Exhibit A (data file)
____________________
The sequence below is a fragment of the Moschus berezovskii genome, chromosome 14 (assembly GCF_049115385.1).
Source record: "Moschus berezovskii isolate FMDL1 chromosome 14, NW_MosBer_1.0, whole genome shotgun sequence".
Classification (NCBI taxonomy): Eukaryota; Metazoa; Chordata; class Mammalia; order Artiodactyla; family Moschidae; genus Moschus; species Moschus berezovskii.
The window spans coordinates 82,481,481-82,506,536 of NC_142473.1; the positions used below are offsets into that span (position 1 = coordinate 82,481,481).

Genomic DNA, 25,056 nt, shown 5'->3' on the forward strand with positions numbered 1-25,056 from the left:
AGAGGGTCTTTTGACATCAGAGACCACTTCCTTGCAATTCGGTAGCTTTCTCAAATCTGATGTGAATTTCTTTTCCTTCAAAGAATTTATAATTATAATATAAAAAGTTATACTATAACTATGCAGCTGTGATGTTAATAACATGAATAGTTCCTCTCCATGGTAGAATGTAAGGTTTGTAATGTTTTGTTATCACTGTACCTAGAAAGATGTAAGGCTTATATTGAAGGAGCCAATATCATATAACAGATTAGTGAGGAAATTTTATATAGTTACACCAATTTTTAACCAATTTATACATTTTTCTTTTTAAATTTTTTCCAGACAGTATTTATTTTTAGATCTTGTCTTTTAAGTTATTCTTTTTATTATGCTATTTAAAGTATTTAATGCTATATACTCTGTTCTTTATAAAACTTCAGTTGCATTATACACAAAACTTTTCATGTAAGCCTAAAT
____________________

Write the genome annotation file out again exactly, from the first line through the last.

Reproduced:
The sequence below is a fragment of the Moschus berezovskii genome, chromosome 14 (assembly GCF_049115385.1).
Source record: "Moschus berezovskii isolate FMDL1 chromosome 14, NW_MosBer_1.0, whole genome shotgun sequence".
Classification (NCBI taxonomy): Eukaryota; Metazoa; Chordata; class Mammalia; order Artiodactyla; family Moschidae; genus Moschus; species Moschus berezovskii.
The window spans coordinates 82,481,481-82,506,536 of NC_142473.1; the positions used below are offsets into that span (position 1 = coordinate 82,481,481).

Genomic DNA, 25,056 nt, shown 5'->3' on the forward strand with positions numbered 1-25,056 from the left:
AGAGGGTCTTTTGACATCAGAGACCACTTCCTTGCAATTCGGTAGCTTTCTCAAATCTGATGTGAATTTCTTTTCCTTCAAAGAATTTATAATTATAATATAAAAAGTTATACTATAACTATGCAGCTGTGATGTTAATAACATGAATAGTTCCTCTCCATGGTAGAATGTAAGGTTTGTAATGTTTTGTTATCACTGTACCTAGAAAGATGTAAGGCTTATATTGAAGGAGCCAATATCATATAACAGATTAGTGAGGAAATTTTATATAGTTACACCAATTTTTAACCAATTTATACATTTTTCTTTTTAAATTTTTTCCAGACAGTATTTATTTTTAGATCTTGTCTTTTAAGTTATTCTTTTTATTATGCTATTTAAAGTATTTAATGCTATATACTCTGTTCTTTATAAAACTTCAGTTGCATTATACACAAAACTTTTCATGTAAGCCTAAAT